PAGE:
Six Ways to Master Communicating With Kids

Sometimes, we provide a lot of commentary around our children’s actions.

We interject where we don’t need to, providing solutions when we should just be there as a spotter is for a gymnast - guiding children as they learn a skill or helping them to manage themselves safely. 

How can you allow your children as much freedom as possible while still maintaining a reasonable set of boundaries and supportive limits?

Applying rigid rules and restrictions enforced without flexibility or consideration of the circumstances leads children to question their sense of safety and react with the same rigid inflexibility they experience.

Many times we expect too much, too soon - placing the responsibility on children for caring for their siblings or doing housework before they can handle it or understand what it means to give of themselves

Children gradually can be held more and more responsible for how they contribute to the family unit. 

Acknowledge the developmental steps children go through instead of imposing your will about how it "needs to go."

You want your child's contributions to the family to be authentic and come from a place of willingness. 

Otherwise, you run the risk of imposing a sense of obligation and resentment instead of care and concern for others. 

We can't sustain those negative emotional states without harm to our mood, stress-tolerance, and our relationships.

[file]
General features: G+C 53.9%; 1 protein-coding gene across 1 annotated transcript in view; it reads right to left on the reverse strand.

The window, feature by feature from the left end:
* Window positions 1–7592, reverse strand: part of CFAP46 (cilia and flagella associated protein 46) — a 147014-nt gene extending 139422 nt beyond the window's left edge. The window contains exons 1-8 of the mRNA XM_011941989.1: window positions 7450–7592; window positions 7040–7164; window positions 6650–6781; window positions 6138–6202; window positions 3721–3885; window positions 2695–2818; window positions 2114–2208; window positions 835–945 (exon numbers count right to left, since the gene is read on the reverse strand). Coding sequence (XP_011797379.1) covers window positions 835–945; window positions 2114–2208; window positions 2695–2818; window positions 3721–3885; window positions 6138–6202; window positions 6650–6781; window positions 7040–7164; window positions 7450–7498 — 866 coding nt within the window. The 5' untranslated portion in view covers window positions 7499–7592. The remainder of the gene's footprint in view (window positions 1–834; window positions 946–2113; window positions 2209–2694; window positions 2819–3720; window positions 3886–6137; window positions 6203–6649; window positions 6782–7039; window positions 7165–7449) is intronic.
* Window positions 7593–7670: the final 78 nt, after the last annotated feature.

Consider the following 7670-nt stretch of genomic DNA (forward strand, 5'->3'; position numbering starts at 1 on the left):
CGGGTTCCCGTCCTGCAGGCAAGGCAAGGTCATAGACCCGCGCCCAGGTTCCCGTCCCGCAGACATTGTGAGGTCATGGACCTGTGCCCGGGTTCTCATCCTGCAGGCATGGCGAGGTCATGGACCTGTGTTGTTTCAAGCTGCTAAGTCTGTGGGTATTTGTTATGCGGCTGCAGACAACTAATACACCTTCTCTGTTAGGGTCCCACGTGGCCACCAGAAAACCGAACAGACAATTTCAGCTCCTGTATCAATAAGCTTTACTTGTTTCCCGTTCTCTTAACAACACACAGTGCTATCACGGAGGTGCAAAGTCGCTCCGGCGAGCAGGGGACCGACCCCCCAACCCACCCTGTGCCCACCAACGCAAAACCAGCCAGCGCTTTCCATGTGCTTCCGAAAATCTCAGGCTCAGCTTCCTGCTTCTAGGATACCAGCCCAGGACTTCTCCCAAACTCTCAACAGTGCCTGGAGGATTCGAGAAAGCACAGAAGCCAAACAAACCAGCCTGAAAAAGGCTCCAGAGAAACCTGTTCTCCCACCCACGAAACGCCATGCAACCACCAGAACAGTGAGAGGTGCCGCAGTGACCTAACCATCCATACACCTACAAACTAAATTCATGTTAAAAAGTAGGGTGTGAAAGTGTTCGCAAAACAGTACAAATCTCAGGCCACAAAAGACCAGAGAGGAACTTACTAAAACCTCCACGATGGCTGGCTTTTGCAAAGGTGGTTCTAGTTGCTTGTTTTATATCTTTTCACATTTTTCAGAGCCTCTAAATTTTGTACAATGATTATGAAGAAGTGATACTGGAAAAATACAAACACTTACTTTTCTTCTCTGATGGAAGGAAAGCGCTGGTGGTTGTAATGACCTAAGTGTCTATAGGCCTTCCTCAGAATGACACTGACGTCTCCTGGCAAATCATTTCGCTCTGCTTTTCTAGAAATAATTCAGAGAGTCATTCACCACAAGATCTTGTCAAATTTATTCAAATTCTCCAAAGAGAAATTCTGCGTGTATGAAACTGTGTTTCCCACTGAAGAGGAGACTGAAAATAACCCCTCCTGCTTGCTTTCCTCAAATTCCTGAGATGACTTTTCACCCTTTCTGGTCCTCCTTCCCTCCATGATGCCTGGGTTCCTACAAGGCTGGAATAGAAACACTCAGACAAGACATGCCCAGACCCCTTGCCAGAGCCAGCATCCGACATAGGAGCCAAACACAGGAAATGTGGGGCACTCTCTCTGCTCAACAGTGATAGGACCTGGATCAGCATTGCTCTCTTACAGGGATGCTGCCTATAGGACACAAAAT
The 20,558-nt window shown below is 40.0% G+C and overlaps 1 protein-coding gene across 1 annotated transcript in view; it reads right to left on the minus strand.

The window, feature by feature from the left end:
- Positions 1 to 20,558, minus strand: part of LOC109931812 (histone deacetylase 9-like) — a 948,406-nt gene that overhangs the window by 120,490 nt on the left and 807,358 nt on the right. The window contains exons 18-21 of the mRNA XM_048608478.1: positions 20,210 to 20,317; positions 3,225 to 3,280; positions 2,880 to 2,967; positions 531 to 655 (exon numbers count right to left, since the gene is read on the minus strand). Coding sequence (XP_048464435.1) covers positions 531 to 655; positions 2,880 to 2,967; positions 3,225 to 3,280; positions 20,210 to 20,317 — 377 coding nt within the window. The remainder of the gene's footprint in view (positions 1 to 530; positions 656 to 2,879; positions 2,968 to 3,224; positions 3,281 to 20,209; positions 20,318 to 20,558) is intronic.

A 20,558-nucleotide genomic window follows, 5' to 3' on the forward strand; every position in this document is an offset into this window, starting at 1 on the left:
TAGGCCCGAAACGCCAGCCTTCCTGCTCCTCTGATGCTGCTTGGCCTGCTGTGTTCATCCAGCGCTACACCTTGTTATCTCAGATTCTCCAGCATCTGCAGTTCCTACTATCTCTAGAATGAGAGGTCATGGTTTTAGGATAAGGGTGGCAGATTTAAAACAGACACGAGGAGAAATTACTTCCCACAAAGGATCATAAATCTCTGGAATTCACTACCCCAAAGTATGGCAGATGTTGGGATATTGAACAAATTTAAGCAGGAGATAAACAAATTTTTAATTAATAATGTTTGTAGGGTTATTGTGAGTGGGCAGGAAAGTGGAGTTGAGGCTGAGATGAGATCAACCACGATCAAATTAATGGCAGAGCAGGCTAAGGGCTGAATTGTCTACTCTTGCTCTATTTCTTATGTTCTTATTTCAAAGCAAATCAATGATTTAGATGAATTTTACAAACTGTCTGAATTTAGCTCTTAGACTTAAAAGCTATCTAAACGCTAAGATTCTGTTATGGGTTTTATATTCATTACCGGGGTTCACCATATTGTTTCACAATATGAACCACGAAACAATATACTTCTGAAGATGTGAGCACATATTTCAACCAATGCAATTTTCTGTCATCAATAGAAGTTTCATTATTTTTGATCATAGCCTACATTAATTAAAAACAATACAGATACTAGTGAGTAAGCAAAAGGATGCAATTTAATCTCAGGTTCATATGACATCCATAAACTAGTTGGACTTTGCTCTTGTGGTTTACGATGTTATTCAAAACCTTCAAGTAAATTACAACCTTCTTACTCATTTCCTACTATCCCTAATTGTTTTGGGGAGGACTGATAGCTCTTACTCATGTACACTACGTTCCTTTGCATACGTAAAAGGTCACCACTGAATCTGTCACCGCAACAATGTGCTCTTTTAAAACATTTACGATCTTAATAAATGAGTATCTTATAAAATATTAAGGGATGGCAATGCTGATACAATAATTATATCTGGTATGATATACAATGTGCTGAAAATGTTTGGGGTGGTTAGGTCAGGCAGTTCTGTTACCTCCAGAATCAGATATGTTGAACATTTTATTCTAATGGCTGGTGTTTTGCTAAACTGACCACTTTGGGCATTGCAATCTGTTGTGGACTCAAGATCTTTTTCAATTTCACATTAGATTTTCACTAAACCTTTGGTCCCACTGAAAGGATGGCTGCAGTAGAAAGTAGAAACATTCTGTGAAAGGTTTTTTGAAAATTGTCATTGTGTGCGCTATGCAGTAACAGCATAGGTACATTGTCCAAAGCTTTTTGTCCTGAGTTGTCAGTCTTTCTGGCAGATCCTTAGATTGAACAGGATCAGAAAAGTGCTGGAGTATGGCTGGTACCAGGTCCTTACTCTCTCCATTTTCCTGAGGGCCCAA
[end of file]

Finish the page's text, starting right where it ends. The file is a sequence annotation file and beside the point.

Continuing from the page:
Don't expect kids to "behave" so you can manage your emotions. Let non-judgment and understanding lead your discipline choices.

Six Ways to Master Communicating with Kids:

  1. Identify the impact your words have by watching your child's nonverbal signals and body language.

  2. Expand your use and practice of empathy by checking out my Conscious Communication Cards.

  3. Make it a habit to self-regulate first and then identify the fear/needs/feelings/lack of skill behind misbehavior and resistance. Focus on stress, support, skills.

  4. Compassionately set limits and create boundaries by remaining non-threatening and without using intimidation. Observe without evaluation and inquire with curiosity.

  5. Heal disconnections. Go back and repair when you've had a conflict which left hurt feelings or unsaid words. This can happen immediately or later.

  6. Make a family doctrine signed by everyone which includes your family's expectations. If your kids are little, a finger-paint signature is fun and collaborative. Commit to speaking and acting in accordance with your family values.

Many people feel uncomfortable talking about their feelings, but we must go through the painful experiences if we are to learn resilience.

Make friends with your child’s discomfort. It's there to send you a message.

To stand calmly with an open heart in the face of a raging child or steely defiance is a skill to be mastered.

Thanks so much for reading. I'd love to know what stands in the way of your conscious communication.

Leave a note in the comments and share your thoughts, and please remember, it's about being conscious - not perfect! 
Talk soon,

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